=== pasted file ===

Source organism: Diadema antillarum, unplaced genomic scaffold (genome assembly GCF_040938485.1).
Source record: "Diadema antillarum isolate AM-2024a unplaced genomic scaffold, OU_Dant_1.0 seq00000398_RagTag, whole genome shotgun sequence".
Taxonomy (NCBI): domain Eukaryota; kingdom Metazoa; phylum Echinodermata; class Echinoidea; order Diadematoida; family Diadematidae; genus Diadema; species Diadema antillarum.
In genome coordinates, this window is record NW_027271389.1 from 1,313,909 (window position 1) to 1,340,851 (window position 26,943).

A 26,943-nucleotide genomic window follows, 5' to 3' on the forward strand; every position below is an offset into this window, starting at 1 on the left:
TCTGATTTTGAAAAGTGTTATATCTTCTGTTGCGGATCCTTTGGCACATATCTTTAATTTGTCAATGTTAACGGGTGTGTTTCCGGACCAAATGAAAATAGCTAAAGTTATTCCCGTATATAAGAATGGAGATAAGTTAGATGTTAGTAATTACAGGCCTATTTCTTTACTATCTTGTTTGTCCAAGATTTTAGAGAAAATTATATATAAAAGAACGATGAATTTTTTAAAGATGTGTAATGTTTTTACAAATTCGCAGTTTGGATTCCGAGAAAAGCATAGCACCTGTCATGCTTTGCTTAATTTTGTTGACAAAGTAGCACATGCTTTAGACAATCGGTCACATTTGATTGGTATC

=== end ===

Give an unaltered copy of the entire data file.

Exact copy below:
Source organism: Diadema antillarum, unplaced genomic scaffold (genome assembly GCF_040938485.1).
Source record: "Diadema antillarum isolate AM-2024a unplaced genomic scaffold, OU_Dant_1.0 seq00000398_RagTag, whole genome shotgun sequence".
Taxonomy (NCBI): domain Eukaryota; kingdom Metazoa; phylum Echinodermata; class Echinoidea; order Diadematoida; family Diadematidae; genus Diadema; species Diadema antillarum.
In genome coordinates, this window is record NW_027271389.1 from 1,313,909 (window position 1) to 1,340,851 (window position 26,943).

A 26,943-nucleotide genomic window follows, 5' to 3' on the forward strand; every position below is an offset into this window, starting at 1 on the left:
TCTGATTTTGAAAAGTGTTATATCTTCTGTTGCGGATCCTTTGGCACATATCTTTAATTTGTCAATGTTAACGGGTGTGTTTCCGGACCAAATGAAAATAGCTAAAGTTATTCCCGTATATAAGAATGGAGATAAGTTAGATGTTAGTAATTACAGGCCTATTTCTTTACTATCTTGTTTGTCCAAGATTTTAGAGAAAATTATATATAAAAGAACGATGAATTTTTTAAAGATGTGTAATGTTTTTACAAATTCGCAGTTTGGATTCCGAGAAAAGCATAGCACCTGTCATGCTTTGCTTAATTTTGTTGACAAAGTAGCACATGCTTTAGACAATCGGTCACATTTGATTGGTATC